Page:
Pop culture is a reflection of our world, and inside each creation of music, art, movies, is an expression of something.

And that something is to be paid attention to.

Wednesday, December 02, 2009

Seminary and Money

I hate that those two words even have to go together. But it's a very real issue I face every single day.

When I first left my full-time job and moved to St. Louis, the first thing that scared me to death was the lose of a paycheck. It's hard when your bank account first empties all the way, and you still have groceries to buy for the month, or gas to put in your car (the very car that you have to own in order to get to work (Don't get me wrong, St. Louis actually has a great public transportation - I love the Metro. But the closest station is actually just up the street from where I work, which is 11 miles away from where I live. Not having a car just wasn't an option for me.)

And it's not as if I made that much money before, anyway. Graphic Design sounds really cool, but it pay very little. But it was a regular pay check I could count on. I went from working 50 hours a week @ one full-time and one part-time job to working 10-15 hours a week as an intern to fulfill my field education requirement. Yikes.

God has been good to me. I've never doubted that. But I will leave this place will a big loan to pay off. And as a female in a male-dominated vocation (paid ministry) scholarships just don't come around that often. I applied at lots of places, and while only a couple worked out, the rest just put me on a bunch of mailing lists. I am really hoping that this seminary scholarship works out for me next semester. Money is just one aspect of what's been hard about seminary... but as you know, if you read any of my posts here, there are many more hard things I've gone through.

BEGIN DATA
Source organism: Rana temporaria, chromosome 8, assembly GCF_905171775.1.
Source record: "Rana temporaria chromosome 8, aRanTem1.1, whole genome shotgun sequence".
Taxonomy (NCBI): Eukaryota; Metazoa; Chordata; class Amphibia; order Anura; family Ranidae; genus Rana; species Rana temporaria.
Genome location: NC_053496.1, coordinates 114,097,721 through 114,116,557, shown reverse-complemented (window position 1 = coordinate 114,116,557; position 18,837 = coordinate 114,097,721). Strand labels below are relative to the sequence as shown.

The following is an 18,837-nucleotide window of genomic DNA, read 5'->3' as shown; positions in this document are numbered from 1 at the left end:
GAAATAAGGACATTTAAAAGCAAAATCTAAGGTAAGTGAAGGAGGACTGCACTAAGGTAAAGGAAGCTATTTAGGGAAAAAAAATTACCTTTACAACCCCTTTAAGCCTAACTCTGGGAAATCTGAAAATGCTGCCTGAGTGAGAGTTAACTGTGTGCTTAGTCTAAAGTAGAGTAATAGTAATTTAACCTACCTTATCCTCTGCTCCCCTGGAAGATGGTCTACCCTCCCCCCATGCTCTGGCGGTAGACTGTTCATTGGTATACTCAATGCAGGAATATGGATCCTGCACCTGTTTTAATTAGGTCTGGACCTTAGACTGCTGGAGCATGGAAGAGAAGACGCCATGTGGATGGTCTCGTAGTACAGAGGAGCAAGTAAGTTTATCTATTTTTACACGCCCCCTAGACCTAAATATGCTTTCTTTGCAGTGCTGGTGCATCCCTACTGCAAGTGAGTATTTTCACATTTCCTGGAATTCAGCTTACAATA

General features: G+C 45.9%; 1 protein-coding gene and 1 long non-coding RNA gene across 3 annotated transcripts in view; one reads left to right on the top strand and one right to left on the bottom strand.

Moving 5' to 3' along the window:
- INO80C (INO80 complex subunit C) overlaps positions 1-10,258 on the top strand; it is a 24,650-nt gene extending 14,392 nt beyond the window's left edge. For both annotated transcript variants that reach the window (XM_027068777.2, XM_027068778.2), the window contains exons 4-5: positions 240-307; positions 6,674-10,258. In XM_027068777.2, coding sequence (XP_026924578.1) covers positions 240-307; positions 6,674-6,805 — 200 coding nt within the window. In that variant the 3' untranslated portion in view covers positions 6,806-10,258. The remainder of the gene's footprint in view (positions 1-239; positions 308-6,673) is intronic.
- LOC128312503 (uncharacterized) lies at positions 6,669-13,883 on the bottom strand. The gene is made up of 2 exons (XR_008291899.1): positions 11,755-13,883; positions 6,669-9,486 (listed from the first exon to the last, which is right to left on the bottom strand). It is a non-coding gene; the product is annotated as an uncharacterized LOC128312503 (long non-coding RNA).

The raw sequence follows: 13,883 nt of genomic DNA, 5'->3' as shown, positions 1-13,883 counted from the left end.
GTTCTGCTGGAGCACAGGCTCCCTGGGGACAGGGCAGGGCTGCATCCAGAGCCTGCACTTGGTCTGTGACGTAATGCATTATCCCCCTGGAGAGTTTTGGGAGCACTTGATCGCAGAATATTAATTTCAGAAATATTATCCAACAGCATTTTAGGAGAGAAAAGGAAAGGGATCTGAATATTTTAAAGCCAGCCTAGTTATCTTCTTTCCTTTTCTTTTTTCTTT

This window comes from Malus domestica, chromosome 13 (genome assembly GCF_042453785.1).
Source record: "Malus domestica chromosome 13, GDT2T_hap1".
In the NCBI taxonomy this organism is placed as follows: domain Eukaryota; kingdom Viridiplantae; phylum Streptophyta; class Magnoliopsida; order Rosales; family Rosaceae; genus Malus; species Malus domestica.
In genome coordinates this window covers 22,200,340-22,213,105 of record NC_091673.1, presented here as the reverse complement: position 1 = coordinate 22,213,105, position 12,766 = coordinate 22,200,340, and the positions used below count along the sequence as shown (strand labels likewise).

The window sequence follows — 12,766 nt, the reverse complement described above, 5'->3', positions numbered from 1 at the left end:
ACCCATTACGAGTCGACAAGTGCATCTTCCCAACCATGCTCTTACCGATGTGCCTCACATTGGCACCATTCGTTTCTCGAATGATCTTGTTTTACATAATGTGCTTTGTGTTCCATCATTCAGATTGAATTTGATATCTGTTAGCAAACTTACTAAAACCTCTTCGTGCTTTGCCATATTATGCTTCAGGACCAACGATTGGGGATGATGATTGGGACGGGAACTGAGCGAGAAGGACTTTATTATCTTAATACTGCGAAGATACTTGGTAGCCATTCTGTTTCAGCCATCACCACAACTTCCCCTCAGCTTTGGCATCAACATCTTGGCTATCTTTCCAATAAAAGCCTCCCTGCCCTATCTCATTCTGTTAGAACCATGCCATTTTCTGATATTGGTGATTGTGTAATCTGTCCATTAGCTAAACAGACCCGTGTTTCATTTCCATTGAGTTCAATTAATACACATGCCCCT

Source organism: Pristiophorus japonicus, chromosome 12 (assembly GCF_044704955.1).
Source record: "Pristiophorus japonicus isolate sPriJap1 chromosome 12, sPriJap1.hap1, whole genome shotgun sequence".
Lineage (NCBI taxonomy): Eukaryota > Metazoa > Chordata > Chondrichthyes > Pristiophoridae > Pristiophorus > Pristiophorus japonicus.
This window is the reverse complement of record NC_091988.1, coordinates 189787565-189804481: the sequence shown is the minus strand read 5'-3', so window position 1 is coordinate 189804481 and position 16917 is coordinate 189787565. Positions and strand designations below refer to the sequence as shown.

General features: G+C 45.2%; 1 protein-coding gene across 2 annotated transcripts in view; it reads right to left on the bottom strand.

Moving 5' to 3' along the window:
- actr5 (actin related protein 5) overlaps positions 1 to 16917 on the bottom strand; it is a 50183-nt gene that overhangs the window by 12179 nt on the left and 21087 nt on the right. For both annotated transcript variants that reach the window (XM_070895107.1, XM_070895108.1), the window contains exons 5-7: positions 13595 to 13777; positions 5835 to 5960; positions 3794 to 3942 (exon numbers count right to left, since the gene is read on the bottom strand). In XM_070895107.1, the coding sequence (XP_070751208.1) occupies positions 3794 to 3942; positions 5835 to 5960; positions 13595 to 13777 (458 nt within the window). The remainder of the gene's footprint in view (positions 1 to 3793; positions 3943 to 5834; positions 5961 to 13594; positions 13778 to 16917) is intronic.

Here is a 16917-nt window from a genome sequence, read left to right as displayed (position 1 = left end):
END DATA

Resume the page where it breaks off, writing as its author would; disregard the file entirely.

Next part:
I am a perfectionist. And I'm really, really hard on myself. I live in a house with 5 girls, all very different and very much the same as me. I am working at a 2000+ church where the women I serve have very different lives than me. All I can think sometimes is, what can I possible offer them?

I came from a life where I was expected to performed on a regular basis, and perform flawlessly. The color on the cover of the catalog must be the right shade of grey, the photo of that kitchen must be altered to work just right for the application, the worship set must be so tight that everyone is engaged completely. And all the while I must do it with a freakin' big smile on my face like nothing is wrong.

I was so busy performing, and rarely receiving grace from anyone that I never gave grace to anyone. My heart was so wrapped up in getting it right that when others didn't I had no patience. "If I can do it, why can't they?"

I HATE what I turned into.

And now, in this season of seminary life, God had turn that upside-down for me. Because to live your life in grace is to live a life free from expectations. And that is what so often traps and imprisons us from not only enjoying life and being happy, but to being the person God created you to be in the first place. I was created to be a child of God, no longer enslaved to sin but set free in Christ, who loves me no matter now many times I don't perform.

It's taken me a long time to be okay with this, a long time to admit that seminary has done this for me. But it has.

And while the serving God in the church and this loving and serving his people thing that I pray comes out of these two years is good, I think that my lessons learned are also good. And worth every penny. (though i wish it cost much fewer pennies...)